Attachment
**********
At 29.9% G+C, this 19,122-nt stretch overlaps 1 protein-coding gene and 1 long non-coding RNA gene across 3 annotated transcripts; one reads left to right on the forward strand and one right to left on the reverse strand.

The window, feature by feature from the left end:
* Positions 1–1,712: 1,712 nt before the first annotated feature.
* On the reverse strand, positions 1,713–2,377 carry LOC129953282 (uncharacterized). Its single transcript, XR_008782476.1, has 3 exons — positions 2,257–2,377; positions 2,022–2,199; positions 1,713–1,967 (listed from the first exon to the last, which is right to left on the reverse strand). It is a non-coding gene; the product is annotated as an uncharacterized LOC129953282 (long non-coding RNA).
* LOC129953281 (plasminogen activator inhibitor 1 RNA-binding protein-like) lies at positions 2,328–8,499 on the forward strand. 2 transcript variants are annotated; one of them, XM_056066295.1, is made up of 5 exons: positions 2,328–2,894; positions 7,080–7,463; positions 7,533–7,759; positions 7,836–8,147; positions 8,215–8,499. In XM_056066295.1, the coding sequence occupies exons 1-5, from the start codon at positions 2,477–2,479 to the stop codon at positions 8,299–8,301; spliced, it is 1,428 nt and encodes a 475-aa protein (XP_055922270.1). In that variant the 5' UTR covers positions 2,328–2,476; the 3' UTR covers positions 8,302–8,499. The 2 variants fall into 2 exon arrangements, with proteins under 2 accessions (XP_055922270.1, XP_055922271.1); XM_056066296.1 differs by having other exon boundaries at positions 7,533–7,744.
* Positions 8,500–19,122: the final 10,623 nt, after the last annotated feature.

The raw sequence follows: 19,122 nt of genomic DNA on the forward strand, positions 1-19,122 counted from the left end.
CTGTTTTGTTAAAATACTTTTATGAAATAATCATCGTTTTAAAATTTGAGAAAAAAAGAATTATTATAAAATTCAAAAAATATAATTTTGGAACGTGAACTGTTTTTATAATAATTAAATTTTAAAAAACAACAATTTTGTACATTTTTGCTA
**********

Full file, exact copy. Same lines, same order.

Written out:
At 29.9% G+C, this 19,122-nt stretch overlaps 1 protein-coding gene and 1 long non-coding RNA gene across 3 annotated transcripts; one reads left to right on the forward strand and one right to left on the reverse strand.

The window, feature by feature from the left end:
* Positions 1–1,712: 1,712 nt before the first annotated feature.
* On the reverse strand, positions 1,713–2,377 carry LOC129953282 (uncharacterized). Its single transcript, XR_008782476.1, has 3 exons — positions 2,257–2,377; positions 2,022–2,199; positions 1,713–1,967 (listed from the first exon to the last, which is right to left on the reverse strand). It is a non-coding gene; the product is annotated as an uncharacterized LOC129953282 (long non-coding RNA).
* LOC129953281 (plasminogen activator inhibitor 1 RNA-binding protein-like) lies at positions 2,328–8,499 on the forward strand. 2 transcript variants are annotated; one of them, XM_056066295.1, is made up of 5 exons: positions 2,328–2,894; positions 7,080–7,463; positions 7,533–7,759; positions 7,836–8,147; positions 8,215–8,499. In XM_056066295.1, the coding sequence occupies exons 1-5, from the start codon at positions 2,477–2,479 to the stop codon at positions 8,299–8,301; spliced, it is 1,428 nt and encodes a 475-aa protein (XP_055922270.1). In that variant the 5' UTR covers positions 2,328–2,476; the 3' UTR covers positions 8,302–8,499. The 2 variants fall into 2 exon arrangements, with proteins under 2 accessions (XP_055922270.1, XP_055922271.1); XM_056066296.1 differs by having other exon boundaries at positions 7,533–7,744.
* Positions 8,500–19,122: the final 10,623 nt, after the last annotated feature.

The raw sequence follows: 19,122 nt of genomic DNA on the forward strand, positions 1-19,122 counted from the left end.
CTGTTTTGTTAAAATACTTTTATGAAATAATCATCGTTTTAAAATTTGAGAAAAAAAGAATTATTATAAAATTCAAAAAATATAATTTTGGAACGTGAACTGTTTTTATAATAATTAAATTTTAAAAAACAACAATTTTGTACATTTTTGCTA